It turns out, it isn’t for a lack of offers.

Speaking with Indie Wire about her career, Aparicio has said that she is taking her time to find a role that properly represents her and her community.

“My objective in my career is to give visibility to all of us who have been kept in the dark for so long,” Aparicio claimed in a recent interview with IndieWire. “The acting projects I’m working on are moving slowly because I’m putting all my efforts in not being pigeonholed because of my appearance.”

Aparicio, who is 26-years-old, was born in Tlaxiaco, Oaxaca, rocketed to fame when she took on the role of Cleo in Alfonso Cuarón’s 2018 movie Roma. The film, which was nominated for various Academy Awards followed Aparicio as Cleo a housekeeper who works in a wealthy household in Mexico City’s Colonia Roma. Aparicio’s role brought her praise not just for her skills but for her role in solidifying a much-needed portrayal of Mexico’s Indigenous community.

Still, despite the praise and fame, the role brought her, Aparicio is adamant that her next role will be something greater.

“I come from a community where there’s no movie theater, and as a consequence, the population — especially the children that grow up in those communities — has less of an interest in the cinematic arts. [Cine Too] has the possibility to reach these children and provide an opportunity to instill in them the passion for cinema and teach them about this art form,” she explained in her interview. “I’m conscious that every step I take may open doors for someone else and at the same time it’s an opportunity for society to realize we are part of it and that we are here,”

In her interview, Aparicio points out that while she is very aware that Indigenous filmmakers and allies “have a complicated job because these things can’t be changed overnight,” she is still pushing for real change.

“Wherever I go, I’ll always be proudly representing our Indigenous communities,” she asserted. “We can show people that the only limits are within us.”

Yalitza Sparks A Conversation About The Derogatory Term ‘Prieta’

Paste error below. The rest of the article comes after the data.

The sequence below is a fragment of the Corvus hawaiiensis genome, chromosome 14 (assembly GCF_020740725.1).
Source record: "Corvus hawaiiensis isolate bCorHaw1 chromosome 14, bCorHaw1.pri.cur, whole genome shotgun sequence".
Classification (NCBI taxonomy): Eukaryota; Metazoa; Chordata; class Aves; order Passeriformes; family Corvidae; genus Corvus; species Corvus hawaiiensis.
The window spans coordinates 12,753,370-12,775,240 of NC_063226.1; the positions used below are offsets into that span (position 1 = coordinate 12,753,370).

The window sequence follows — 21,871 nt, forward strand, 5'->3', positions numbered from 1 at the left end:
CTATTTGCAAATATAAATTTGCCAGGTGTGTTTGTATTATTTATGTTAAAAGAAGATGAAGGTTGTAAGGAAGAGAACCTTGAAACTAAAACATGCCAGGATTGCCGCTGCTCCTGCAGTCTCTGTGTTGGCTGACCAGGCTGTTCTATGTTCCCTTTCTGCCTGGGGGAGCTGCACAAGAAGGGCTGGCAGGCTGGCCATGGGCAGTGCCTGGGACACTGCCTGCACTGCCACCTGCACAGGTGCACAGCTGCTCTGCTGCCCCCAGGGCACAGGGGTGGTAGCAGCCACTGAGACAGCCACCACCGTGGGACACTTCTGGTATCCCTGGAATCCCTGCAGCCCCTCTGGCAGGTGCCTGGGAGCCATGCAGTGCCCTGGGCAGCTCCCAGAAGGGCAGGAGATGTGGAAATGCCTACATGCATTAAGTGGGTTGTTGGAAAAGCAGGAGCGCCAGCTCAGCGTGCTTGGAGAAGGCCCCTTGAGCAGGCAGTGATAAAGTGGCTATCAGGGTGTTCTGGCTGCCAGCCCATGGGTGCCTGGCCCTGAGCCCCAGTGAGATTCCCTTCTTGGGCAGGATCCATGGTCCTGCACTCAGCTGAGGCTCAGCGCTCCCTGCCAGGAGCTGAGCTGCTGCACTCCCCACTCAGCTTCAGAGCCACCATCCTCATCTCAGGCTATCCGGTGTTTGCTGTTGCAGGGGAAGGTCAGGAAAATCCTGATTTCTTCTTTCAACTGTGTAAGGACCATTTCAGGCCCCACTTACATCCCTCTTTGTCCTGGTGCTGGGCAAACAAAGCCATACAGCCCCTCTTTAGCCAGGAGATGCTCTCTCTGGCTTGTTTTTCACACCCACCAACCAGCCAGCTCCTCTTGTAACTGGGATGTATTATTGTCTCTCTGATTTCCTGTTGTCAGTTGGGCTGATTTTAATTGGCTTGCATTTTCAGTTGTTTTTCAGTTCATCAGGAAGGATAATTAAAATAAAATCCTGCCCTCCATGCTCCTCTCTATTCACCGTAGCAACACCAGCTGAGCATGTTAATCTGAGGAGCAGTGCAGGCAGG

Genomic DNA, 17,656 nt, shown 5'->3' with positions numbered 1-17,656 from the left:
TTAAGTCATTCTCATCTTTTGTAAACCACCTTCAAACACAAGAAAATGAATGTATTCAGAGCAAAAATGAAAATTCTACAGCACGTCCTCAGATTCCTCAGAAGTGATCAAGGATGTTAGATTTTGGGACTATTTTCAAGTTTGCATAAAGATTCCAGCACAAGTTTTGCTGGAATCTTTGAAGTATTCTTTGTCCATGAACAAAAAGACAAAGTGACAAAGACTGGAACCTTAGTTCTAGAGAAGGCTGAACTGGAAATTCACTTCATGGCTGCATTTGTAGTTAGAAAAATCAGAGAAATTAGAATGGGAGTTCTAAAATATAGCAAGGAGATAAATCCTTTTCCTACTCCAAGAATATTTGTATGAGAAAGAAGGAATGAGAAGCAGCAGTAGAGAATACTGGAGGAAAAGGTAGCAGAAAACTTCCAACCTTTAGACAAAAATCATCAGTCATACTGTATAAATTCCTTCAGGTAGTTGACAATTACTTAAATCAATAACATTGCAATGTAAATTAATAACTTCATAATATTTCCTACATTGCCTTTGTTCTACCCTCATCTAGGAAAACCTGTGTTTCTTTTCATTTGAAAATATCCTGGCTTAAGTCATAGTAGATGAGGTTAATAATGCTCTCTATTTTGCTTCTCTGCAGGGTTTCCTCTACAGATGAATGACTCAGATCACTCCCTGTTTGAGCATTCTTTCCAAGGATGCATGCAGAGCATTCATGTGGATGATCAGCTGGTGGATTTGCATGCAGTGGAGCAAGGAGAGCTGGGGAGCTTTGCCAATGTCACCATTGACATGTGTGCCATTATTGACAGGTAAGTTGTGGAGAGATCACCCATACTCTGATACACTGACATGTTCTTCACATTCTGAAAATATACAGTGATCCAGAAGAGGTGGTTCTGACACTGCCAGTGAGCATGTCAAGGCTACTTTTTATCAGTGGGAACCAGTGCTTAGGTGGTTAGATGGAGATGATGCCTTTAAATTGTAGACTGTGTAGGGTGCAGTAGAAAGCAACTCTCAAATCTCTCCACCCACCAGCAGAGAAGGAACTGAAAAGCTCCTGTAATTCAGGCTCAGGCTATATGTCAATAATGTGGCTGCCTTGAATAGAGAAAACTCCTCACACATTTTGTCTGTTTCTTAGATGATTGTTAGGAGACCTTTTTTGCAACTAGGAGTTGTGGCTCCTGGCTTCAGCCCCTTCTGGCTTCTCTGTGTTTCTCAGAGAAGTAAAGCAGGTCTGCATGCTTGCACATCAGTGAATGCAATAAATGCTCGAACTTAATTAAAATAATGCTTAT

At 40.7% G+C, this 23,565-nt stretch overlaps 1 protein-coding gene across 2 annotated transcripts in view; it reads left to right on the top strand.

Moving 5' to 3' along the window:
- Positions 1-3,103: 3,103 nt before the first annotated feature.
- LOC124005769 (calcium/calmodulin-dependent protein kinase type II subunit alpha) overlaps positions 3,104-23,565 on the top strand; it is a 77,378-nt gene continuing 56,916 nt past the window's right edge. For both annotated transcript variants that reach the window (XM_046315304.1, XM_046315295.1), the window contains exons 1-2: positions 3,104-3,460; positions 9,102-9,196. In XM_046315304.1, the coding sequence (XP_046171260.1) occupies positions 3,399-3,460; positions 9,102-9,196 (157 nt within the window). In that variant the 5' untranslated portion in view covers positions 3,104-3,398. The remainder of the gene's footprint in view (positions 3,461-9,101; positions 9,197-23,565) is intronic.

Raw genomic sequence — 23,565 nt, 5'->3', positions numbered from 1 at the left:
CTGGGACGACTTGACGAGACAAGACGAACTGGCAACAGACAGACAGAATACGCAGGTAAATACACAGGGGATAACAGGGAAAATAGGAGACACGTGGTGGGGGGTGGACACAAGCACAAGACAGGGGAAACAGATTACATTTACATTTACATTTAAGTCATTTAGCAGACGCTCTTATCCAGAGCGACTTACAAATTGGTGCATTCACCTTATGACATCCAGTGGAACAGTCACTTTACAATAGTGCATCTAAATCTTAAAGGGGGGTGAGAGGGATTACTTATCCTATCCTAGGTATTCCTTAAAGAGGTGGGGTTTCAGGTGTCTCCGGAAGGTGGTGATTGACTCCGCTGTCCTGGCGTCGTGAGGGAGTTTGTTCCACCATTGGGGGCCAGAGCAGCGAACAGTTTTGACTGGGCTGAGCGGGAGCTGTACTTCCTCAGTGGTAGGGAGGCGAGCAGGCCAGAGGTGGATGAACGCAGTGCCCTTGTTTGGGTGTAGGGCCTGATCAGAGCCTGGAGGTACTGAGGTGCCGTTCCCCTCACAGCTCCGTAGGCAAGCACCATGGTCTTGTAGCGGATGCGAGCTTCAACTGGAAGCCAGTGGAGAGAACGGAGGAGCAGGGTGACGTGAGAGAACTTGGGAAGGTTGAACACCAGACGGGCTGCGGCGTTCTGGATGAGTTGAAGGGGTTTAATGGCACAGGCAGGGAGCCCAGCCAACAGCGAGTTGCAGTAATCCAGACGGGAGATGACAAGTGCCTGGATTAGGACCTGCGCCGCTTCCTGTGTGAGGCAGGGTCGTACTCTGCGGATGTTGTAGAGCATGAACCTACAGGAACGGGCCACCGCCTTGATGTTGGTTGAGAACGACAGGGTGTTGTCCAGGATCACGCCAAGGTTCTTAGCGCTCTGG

Things That Matter

Yalitza Sparks A Conversation About The Derogatory Term ‘Prieta’

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Prieta. It might translate literally to brown but the word holds quite a bit of weight in the Mexican community where it is viewed as a racist term for dark-skinned people.

Recently, Roma actress Yalitza Aparicio opened up about having the term used against her as a child and again as she’s obtained celebrity status.

This week, Aparicio spoke out about racism in Mexico in a post called “Recuerdos De Mi México” to her Twitter page and explained why she had reclaimed the word “prieta.”

In a post shared on Twitter, a user by the name of Rosario Estrad @rosario55920512 a poem reclaiming the term prieta read “They call me prieta and think it is an insult. Prieta, like the fertile soil under my bare feet. Prieta, like the night. Prieta, the bronze race.”

“That’s right, I’m brown, pretty brown and with my head held high,” Aparicio wrote in a retweet about the post. “I share this text for those who use this word offensively.

Prieta is a word with different connotations in different cultures and countries.

As Remezcla points out, in Mexico “prieta” is used as a derogatory for Brown or darker-skinned people. The term is most often used by lighter-skinned people and in Caribbean countries and Central America, the term is used in an alternate form “prieto” but still with derogatory undercurrents. Aparicio’s decision to reclaim the word has sparked conversations about whether it is okay for non-Black people (no matter how dark or light) to use or claim the term.

Last month, Aparicio penned a New York Times op-ed about the discrimination she’s been forced to endure in and outside of the Latin American community.

Writing about how her role in Roma gave her a platform that allowed her to speak about racism in the Latin community, Aparicio wrote “At that time, Mexico was experiencing political and social upheaval. National turmoil brought to the fore problems that still persist to this day, namely the normalization of classism, racism, and denigration, along with other forms of segregation and belittlement based on skin color, ethnicity, sexual orientation, or social class.”